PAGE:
“Wage theft” is one of those phrases a lot of people have heard, but aren't sure if it applies to them. What does it mean? How can you be a victim of wage theft if you're getting a paycheck every week?
Wage theft can come in many forms, but overall, it is when employers unlawfully keep wages from the employees that deserve them. Among the business practices that can constitute wage theft are:
Minimum Wage Violations. The federal minimum wage provisions are contained in the Fair Labor Standards Act (FLSA) and are currently $7.25 an hour. The state of Indiana's minimum wage is also $7.25 per hour, so there shouldn't be any confusion with which one applies. If you are not making at least $7.25 an hour, you may be the victim of wage theft.
Denial of Overtime Pay. Unless you're classified as exempt by the FLSA, you should be entitled to overtime pay after you've worked over 40 hours in a week.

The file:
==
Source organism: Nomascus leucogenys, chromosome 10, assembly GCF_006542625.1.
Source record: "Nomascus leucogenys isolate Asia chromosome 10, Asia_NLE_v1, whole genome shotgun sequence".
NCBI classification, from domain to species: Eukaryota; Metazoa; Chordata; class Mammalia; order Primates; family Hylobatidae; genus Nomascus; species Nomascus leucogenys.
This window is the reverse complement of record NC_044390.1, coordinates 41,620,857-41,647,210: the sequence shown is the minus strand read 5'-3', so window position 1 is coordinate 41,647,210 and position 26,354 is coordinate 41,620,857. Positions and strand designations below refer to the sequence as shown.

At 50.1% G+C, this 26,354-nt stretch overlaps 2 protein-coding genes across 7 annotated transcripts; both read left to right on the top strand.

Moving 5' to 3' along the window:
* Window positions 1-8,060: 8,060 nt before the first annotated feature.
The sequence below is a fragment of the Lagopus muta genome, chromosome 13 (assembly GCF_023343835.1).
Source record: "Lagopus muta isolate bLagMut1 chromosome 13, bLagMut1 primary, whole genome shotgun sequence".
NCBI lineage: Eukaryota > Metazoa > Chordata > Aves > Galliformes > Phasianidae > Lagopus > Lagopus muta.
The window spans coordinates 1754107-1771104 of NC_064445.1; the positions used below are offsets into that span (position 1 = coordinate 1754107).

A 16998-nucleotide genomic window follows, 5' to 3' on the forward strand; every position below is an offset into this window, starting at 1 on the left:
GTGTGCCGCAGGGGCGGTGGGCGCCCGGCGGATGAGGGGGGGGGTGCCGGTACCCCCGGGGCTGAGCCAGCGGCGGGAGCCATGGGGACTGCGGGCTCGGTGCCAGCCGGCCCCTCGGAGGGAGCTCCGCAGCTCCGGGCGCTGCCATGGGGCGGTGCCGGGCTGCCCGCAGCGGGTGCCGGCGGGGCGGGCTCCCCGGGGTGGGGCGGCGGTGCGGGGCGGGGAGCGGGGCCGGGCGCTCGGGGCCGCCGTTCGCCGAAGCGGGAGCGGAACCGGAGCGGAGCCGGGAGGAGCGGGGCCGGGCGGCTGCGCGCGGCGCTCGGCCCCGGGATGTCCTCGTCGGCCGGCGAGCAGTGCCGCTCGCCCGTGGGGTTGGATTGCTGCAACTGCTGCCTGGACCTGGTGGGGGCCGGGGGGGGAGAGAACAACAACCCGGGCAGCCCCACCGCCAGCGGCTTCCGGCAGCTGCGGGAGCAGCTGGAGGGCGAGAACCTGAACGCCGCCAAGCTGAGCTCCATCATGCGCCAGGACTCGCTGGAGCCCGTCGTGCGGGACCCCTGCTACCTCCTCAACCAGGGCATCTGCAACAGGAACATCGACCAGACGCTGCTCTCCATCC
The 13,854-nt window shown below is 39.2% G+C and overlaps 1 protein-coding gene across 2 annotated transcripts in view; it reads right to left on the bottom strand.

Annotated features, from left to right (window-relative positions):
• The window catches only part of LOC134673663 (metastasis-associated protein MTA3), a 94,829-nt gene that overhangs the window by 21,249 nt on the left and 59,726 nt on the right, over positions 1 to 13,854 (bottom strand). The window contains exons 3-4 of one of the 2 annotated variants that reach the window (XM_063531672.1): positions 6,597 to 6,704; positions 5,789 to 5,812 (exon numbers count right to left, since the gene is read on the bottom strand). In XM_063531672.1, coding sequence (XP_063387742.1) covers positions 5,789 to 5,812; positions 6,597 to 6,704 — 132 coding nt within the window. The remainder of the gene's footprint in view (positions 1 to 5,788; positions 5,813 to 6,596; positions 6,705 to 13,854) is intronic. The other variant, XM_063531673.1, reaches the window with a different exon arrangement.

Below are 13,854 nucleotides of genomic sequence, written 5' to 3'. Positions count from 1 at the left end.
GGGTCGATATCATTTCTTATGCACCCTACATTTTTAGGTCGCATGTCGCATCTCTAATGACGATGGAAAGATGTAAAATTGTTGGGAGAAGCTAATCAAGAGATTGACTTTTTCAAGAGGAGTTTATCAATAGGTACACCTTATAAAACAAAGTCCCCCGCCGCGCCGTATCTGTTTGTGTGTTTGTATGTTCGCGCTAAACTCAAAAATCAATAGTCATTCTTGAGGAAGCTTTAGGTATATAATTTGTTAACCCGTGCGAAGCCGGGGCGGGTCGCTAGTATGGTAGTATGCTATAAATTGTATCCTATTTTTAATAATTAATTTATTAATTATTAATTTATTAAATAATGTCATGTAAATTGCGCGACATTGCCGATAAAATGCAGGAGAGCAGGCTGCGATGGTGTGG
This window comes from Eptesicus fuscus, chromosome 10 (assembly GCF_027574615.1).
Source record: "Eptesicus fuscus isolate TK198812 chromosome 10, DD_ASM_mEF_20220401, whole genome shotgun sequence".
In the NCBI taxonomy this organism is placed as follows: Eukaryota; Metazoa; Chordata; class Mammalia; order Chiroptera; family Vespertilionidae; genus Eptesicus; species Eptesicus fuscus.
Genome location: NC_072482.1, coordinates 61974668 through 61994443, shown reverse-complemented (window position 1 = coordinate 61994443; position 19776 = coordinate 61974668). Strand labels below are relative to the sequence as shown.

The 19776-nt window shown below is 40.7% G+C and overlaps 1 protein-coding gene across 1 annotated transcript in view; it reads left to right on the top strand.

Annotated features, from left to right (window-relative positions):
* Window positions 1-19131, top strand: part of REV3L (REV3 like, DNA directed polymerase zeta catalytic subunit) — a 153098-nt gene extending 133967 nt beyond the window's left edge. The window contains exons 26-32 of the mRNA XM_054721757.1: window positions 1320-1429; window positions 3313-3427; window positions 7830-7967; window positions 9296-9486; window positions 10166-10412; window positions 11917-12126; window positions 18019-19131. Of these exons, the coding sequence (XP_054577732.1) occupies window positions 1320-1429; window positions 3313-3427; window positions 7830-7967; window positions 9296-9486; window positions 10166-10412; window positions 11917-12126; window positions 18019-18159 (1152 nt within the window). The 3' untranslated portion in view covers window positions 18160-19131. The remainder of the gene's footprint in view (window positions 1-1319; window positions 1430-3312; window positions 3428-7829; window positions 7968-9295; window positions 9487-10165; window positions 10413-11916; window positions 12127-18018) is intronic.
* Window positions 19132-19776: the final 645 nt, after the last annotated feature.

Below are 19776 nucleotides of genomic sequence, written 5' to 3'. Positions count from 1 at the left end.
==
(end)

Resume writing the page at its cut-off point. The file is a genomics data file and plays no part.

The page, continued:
Misclassification As an Independent Contractor. Independent contractors do not receive many of the benefits that employees of a company receive, including overtime pay and various protections. Many businesses illegally classify employees as contractors in order to skimp on wages and benefits.
Not Receiving Pay. Some employers will blatantly just not pay someone who has done work. This could mean they did not pay for all the hours you worked, didn't pay your last paycheck when you left, or didn't pay extra when you worked through lunch or through a scheduled break.
The bottom line is that if you did work and you were not paid for it properly, you are a victim of wage theft. You may love your job, but that doesn't mean you're willing to work for free—and you shouldn't work for free. If you think you may be the victim of unpaid wages in Indiana, contact the The Law Office of Robert J. Hunt, LLC for a free consultation.